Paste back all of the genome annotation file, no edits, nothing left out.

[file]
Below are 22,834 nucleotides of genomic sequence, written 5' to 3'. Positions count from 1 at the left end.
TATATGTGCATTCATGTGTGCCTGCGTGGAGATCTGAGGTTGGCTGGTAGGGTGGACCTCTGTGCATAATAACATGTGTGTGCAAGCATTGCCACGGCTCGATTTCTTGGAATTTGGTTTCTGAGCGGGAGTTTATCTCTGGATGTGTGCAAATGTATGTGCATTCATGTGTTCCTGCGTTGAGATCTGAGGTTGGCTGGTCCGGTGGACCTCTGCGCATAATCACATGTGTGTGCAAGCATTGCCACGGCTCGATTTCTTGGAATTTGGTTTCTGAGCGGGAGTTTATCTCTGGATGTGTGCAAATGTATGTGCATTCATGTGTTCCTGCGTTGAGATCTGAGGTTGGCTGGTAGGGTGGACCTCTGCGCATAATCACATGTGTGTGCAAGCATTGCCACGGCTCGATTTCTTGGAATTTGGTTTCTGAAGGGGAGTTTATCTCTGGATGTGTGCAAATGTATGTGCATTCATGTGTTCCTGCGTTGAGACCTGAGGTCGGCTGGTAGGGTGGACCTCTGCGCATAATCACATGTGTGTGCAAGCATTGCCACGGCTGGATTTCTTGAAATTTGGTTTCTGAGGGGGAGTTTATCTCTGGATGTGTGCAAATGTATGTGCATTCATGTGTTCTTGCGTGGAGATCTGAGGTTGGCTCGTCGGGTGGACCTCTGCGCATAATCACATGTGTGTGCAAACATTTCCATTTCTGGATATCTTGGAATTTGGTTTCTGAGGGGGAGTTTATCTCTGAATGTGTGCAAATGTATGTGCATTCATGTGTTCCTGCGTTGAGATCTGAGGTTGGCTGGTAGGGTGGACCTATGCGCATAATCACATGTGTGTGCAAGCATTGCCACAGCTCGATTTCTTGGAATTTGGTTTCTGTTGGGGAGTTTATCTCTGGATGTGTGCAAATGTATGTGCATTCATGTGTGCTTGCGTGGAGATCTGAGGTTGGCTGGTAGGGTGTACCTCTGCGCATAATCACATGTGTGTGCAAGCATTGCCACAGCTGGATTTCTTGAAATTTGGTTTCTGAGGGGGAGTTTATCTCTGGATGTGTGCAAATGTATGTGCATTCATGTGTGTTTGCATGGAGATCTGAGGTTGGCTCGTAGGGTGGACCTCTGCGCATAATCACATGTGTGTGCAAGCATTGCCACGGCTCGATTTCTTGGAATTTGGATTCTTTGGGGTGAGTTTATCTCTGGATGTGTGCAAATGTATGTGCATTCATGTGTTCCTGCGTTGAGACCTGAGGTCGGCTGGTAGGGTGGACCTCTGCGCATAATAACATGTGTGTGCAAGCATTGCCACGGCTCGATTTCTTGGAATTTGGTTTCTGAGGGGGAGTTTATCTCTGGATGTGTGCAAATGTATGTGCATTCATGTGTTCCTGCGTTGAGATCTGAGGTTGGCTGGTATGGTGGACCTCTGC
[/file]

Below are 22,834 nucleotides of genomic sequence, written 5' to 3'. Positions count from 1 at the left end.
TATATGTGCATTCATGTGTGCCTGCGTGGAGATCTGAGGTTGGCTGGTAGGGTGGACCTCTGTGCATAATAACATGTGTGTGCAAGCATTGCCACGGCTCGATTTCTTGGAATTTGGTTTCTGAGCGGGAGTTTATCTCTGGATGTGTGCAAATGTATGTGCATTCATGTGTTCCTGCGTTGAGATCTGAGGTTGGCTGGTCCGGTGGACCTCTGCGCATAATCACATGTGTGTGCAAGCATTGCCACGGCTCGATTTCTTGGAATTTGGTTTCTGAGCGGGAGTTTATCTCTGGATGTGTGCAAATGTATGTGCATTCATGTGTTCCTGCGTTGAGATCTGAGGTTGGCTGGTAGGGTGGACCTCTGCGCATAATCACATGTGTGTGCAAGCATTGCCACGGCTCGATTTCTTGGAATTTGGTTTCTGAAGGGGAGTTTATCTCTGGATGTGTGCAAATGTATGTGCATTCATGTGTTCCTGCGTTGAGACCTGAGGTCGGCTGGTAGGGTGGACCTCTGCGCATAATCACATGTGTGTGCAAGCATTGCCACGGCTGGATTTCTTGAAATTTGGTTTCTGAGGGGGAGTTTATCTCTGGATGTGTGCAAATGTATGTGCATTCATGTGTTCTTGCGTGGAGATCTGAGGTTGGCTCGTCGGGTGGACCTCTGCGCATAATCACATGTGTGTGCAAACATTTCCATTTCTGGATATCTTGGAATTTGGTTTCTGAGGGGGAGTTTATCTCTGAATGTGTGCAAATGTATGTGCATTCATGTGTTCCTGCGTTGAGATCTGAGGTTGGCTGGTAGGGTGGACCTATGCGCATAATCACATGTGTGTGCAAGCATTGCCACAGCTCGATTTCTTGGAATTTGGTTTCTGTTGGGGAGTTTATCTCTGGATGTGTGCAAATGTATGTGCATTCATGTGTGCTTGCGTGGAGATCTGAGGTTGGCTGGTAGGGTGTACCTCTGCGCATAATCACATGTGTGTGCAAGCATTGCCACAGCTGGATTTCTTGAAATTTGGTTTCTGAGGGGGAGTTTATCTCTGGATGTGTGCAAATGTATGTGCATTCATGTGTGTTTGCATGGAGATCTGAGGTTGGCTCGTAGGGTGGACCTCTGCGCATAATCACATGTGTGTGCAAGCATTGCCACGGCTCGATTTCTTGGAATTTGGATTCTTTGGGGTGAGTTTATCTCTGGATGTGTGCAAATGTATGTGCATTCATGTGTTCCTGCGTTGAGACCTGAGGTCGGCTGGTAGGGTGGACCTCTGCGCATAATAACATGTGTGTGCAAGCATTGCCACGGCTCGATTTCTTGGAATTTGGTTTCTGAGGGGGAGTTTATCTCTGGATGTGTGCAAATGTATGTGCATTCATGTGTTCCTGCGTTGAGATCTGAGGTTGGCTGGTATGGTGGACCTCTGC